Scrum for School Work
Science and Scrum, a match made in Agile heaven. Take a look at this inspiring sixth-grade scientist who proves that Scrum isn't just for software, or adults.
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It is not often that you hear about children in school using Scrum to help them with their school work. I’ve recently come across a student on social media, who has been using Scrum for school projects. I found this story very inspiring and I thought it would be fun to share with you on our blog.
Sixth-grader Bianca Lewis (BiaSciLab) is very passionate about science and technology. This year for her science fair project, she wanted to make a watering bot that would water plants on a cycle. This idea came to her during a previous science project. She was doing some research on Oxalsis Stricta. When it came down to watering and giving the plant food, she had to wait until the plant food solution ran out, then she had to re-fill her trays to a specific level. In order to do this, she was using a sensor she made, using a 1-liter bottle and a tiny funnel. However, he kept thinking that there must be better way! So, she came up with the idea for her WaterBot. The bot would sense when the liquid was gone, then dispense it until it got to the appropriate level. It would then print out the time and how much was dispensed.
“My dad said that this was a very aggressive project given the time constraints, but I still wanted to do it!” said Bianca. “He thought using the Scrum process would help me get the project completed on time. My dad works at Power Home Remodeling, where they have 8 Scrum Teams that all work very well!”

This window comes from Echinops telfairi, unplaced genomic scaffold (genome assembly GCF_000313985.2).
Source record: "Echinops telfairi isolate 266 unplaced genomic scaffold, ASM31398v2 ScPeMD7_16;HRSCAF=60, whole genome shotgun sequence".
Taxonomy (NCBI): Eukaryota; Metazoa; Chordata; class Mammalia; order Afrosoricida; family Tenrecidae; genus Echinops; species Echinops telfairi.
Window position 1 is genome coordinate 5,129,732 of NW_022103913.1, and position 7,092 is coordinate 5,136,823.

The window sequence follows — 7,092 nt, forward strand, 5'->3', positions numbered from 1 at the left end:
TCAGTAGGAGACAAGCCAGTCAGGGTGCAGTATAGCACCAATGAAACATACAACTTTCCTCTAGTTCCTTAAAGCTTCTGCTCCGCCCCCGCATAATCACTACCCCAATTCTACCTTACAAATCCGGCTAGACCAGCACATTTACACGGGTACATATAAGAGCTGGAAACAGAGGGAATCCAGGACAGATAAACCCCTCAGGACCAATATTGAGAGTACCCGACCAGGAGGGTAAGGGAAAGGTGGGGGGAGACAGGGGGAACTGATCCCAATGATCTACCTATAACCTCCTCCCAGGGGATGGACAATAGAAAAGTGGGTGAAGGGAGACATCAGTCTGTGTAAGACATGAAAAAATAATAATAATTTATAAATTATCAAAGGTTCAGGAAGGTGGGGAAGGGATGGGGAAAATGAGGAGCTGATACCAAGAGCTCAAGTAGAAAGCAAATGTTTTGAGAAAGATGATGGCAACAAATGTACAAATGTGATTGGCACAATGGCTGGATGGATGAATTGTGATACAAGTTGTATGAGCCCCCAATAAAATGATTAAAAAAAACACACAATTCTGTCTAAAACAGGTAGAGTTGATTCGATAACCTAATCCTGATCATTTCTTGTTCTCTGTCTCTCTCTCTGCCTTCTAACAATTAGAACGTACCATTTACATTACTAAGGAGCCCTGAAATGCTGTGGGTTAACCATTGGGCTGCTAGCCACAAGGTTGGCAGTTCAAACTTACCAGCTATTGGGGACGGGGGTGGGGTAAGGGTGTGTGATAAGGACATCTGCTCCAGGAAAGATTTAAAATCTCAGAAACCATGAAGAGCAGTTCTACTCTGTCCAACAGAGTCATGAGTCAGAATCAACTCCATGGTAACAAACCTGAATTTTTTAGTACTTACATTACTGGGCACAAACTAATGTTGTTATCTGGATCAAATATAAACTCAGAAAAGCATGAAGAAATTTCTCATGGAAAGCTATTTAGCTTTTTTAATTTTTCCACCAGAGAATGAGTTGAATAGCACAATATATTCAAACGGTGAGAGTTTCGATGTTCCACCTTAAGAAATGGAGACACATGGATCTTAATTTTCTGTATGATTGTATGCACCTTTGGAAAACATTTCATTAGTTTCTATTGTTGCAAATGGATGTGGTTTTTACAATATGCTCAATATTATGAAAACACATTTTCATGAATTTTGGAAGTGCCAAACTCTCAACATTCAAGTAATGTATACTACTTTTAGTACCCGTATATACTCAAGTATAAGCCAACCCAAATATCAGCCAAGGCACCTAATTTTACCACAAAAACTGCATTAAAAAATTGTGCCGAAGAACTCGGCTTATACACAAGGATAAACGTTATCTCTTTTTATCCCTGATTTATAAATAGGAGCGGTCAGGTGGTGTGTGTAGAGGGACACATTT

The first thing they did was sit down and break the backlog up into one-day stories that would have a Definition of Done to indicate when they were complete. This way she could see real progress, and those completed stories also became her log entries for her science fair log book.
Next, she ordered the stories to determine what she had to do to get the basic functioning WaterBot, then chose which added features would be nice to have.
As she completed each story, she re-evaluated what was next to see if she was still doing things in a logical order. She frequently re-ordered the Backlog or added stories as the WaterBot developed.
“Looking back, I don’t think the project would have been completed without Scrum,” said Bianca. “I would have been bogged down in making all the extra things I wanted to add that, in the end, would have been nice, but were not necessary for the completed working bot.”
Now that the project is complete and on GitHub, others can add features and improve the WaterBot! She recently gave a talk in Las Vegas on the WaterBot at the DEFCON BioHacking Village. Her next projects include a High-Altitude Balloon and a Rover, both of which will be done with other students, so they will be acting as a Scrum Team with Daily Scrum meetings, Sprint Planning, Sprint Retrospectives, and Sprint Reviews. You can learn more about Bianca and her projects at www.BiaSciLab.com and follow her on Twitter at @BiaSciLab.
Published at DZone with permission of Lindsay Velecina, DZone MVB. See the original article here.
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